In 1860 Phineas Quimby wrote in an essay on “Jesus’ Healing and His Mission” :
“Suppose a person believes he has a tumor in his left side. His knowledge (or error) believes in the idea of tumors, independent of his knowledge. He thus admits an error to begin with. Now his knowledge gives direction to the matter, and the matter is formed. This is proof that there is such a thing as a tumor. No one will deny that one is a phenomenon brought about by false knowledge, and true knowledge (or science) can destroy that tumor (or idea) and establish a knowledge of truth that will prevent a person from ever being deceived into that error again. All will admit that a person can be deceived into a belief and his belief make him sick. They will also admit that to correct his error (or belief) will make him well.
“This process is all that Jesus ever intended to convey to the world. This is a science and can be learned. Its opposers are ignorance and error. Its science is in unlearning what ignorance and superstition have bequeathed to man. Our belief makes ideas out of our identity of a body. Our bodies are nothing but an idea of matter that is under the control of error (or false knowledge), and happiness or misery is the wages of our investigation. If truth (or science) reigns – all goes well. If error reigns – the wages is death; for all the acts of error lead to death. Death is an idea (or matter), and all the acts of science destroy death and lead to life and happiness.”
When we speak of “Jesus’ method of healing”, what do we mean? To answer this question, we must examine the biblical evidence. None of it seems to support Quimby’s conclusions.
In the earliest records we have, the genuine letters of Paul, there is no mention of Jesus performing any miracles let alone healing anyone. Surely, if there had been any talk of Jesus healing, Paul would have mentioned this at least once. This leads to a conclusion that the stories must have developed later.,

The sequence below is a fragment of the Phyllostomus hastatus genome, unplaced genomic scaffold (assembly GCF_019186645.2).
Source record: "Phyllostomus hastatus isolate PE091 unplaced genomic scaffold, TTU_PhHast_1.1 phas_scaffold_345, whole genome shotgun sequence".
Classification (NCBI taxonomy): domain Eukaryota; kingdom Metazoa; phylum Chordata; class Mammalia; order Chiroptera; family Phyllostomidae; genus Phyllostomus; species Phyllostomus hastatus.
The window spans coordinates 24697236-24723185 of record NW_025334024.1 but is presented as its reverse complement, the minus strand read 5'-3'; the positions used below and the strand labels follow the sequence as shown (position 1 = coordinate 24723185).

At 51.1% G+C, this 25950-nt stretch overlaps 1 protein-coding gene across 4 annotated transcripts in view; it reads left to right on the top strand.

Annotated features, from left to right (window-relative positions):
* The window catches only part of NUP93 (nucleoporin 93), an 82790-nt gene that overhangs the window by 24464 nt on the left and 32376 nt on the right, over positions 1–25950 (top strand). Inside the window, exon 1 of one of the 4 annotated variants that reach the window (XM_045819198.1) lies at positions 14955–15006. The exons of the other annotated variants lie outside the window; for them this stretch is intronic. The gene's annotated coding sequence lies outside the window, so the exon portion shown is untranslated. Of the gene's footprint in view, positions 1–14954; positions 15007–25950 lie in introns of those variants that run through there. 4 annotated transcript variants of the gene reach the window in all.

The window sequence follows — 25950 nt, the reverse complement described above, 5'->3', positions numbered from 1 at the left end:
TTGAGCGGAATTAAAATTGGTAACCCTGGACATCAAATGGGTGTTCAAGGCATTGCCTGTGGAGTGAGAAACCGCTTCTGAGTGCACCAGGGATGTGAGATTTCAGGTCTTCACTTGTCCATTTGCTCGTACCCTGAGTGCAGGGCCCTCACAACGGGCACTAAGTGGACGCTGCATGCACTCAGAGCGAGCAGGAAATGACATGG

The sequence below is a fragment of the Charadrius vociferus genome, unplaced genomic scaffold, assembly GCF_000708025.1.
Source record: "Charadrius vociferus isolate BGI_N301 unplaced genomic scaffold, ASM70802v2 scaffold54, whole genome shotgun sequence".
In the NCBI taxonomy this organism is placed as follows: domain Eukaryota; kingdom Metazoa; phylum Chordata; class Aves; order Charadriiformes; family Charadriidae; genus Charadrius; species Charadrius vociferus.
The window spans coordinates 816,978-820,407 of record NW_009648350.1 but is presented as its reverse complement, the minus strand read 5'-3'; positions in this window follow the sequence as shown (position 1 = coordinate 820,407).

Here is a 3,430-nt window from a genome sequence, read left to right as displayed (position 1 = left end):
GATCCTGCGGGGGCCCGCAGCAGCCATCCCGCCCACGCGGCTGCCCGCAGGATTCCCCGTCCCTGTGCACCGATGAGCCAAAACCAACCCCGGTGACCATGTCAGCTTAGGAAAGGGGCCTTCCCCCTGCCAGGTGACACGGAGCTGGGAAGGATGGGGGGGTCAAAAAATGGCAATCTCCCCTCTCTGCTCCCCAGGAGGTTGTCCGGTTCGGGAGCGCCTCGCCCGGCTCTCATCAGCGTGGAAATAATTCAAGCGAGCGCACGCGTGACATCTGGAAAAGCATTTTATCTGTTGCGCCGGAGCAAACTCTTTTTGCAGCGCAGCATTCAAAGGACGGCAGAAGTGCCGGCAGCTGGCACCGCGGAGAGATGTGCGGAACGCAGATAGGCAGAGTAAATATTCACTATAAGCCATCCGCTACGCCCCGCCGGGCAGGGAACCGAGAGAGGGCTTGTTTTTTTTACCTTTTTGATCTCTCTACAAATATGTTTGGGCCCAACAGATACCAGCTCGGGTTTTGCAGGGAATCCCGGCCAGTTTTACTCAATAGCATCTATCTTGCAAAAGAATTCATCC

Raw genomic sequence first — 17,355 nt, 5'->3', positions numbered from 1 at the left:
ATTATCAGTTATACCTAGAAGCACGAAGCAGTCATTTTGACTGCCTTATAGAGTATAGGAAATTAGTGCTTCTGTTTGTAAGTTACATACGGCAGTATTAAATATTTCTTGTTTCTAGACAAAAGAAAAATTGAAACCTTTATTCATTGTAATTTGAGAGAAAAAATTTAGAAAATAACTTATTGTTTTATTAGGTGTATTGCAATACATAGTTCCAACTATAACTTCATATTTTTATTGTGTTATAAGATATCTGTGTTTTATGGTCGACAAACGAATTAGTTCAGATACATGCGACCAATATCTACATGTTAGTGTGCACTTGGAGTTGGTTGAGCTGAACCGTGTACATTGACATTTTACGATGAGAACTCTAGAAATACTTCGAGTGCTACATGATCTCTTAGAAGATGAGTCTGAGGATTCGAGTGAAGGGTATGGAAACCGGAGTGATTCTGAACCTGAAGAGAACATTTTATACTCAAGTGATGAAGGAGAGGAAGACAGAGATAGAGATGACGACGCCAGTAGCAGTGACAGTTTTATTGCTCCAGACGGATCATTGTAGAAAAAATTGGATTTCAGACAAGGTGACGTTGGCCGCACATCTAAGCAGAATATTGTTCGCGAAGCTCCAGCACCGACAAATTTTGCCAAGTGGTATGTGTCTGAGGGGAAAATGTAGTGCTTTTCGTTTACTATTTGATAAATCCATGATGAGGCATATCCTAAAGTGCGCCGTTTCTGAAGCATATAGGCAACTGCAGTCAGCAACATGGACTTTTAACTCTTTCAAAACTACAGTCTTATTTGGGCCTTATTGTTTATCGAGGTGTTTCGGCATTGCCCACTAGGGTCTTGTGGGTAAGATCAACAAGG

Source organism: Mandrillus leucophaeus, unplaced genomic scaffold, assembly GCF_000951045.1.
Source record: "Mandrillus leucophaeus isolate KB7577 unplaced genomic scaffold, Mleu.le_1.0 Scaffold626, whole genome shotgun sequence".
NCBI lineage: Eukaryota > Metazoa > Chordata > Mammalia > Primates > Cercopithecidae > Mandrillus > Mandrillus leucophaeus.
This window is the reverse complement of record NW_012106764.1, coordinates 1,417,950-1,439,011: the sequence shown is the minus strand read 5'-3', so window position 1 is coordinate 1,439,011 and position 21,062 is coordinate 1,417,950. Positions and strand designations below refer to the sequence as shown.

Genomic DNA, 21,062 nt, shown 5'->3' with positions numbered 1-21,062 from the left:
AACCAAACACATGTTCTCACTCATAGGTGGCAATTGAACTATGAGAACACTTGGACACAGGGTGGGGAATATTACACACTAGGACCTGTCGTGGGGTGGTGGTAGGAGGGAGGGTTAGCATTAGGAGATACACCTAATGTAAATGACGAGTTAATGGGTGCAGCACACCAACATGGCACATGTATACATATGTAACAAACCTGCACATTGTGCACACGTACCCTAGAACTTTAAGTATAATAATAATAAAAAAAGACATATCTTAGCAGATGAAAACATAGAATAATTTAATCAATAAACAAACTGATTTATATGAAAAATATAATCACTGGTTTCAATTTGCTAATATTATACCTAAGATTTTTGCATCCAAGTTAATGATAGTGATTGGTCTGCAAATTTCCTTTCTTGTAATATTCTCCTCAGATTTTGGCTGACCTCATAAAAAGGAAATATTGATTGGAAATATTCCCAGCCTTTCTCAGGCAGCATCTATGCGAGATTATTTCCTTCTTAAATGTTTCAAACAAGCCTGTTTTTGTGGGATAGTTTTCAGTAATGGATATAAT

Jesus and his followers were Jews. Following the crucifixion, Spong concludes that the followers went to their synagogue on the Sabbath and met together on the next day. At these Sunday meetings they began building stories relating their beloved leader to the Jewish heroes according to the stories they had heard in the previous day’s liturgy. In this way, stories of Jesus performing miracles matching those, in particular, of Moses and Elijah/Elisha developed.
It is quite possible, though not necessarily so, that Jesus was an itinerant healer. From the above indicators, we must conclude that the biblical stories provide unreliable (at best) evidence of what healing he performed or how he achieved it. We cannot know Jesus’ method of healing from the gospel accounts.
What can we know? We must look beyond the bible itself to find any clues.
Crossan, following the distinctions of medical anthropology, differentiates between sickness, illness and disease:
- disease refers to a malfunctioning of the biological and/or psychological functions.
- illness refers to the psychosocial experience and meaning of perceived disease.
- sickness is a condition of society that can exacerbate illness and disease.
With these distinctions, anthropologists speak of curing disease and healing illness. “Doctors are better at curing, Shamans at healing.”
It seems to me that, through his teaching, Jesus might have brought about healing of illness amongst those who listened to his message. This does seem present in several of the miracle stories which, even if not literally true, might reflect an actuality. Quite clearly, Jesus’ message of a new way of being had the potential of removing the sickness from the Roman dominated society in which he lived.
Jesus taught that the Divine Realm is within each one of us. In New Thought that concept is developed as affirmative prayer. Through affirmative prayer, healing takes place. Was this Jesus’ method of healing? Perhaps, but we cannot know.
Funk, Robert W., and The Jesus Seminar, The Acts of Jesus: What Did Jesus Really Do? (HarperSanFrancisco, 1998)
Spong, John Shelby, Re-Claiming the Bible for a Non-Religious World (HarperOne, 2011)
Spong, John Shelby, Resurrection: Myth or Reality (Harper Collins, 1994)
 Spong, John Shelby, Did Jesus Really Do Miracles? (email Newsletter, 17 April 2014)
Crossan, John Dominic, The Birth of Christianity: DiscoveringWhat Happened in the Years after the Execution of Jesus (HarperSanFrancisco, 1999)
Crossan op. cit.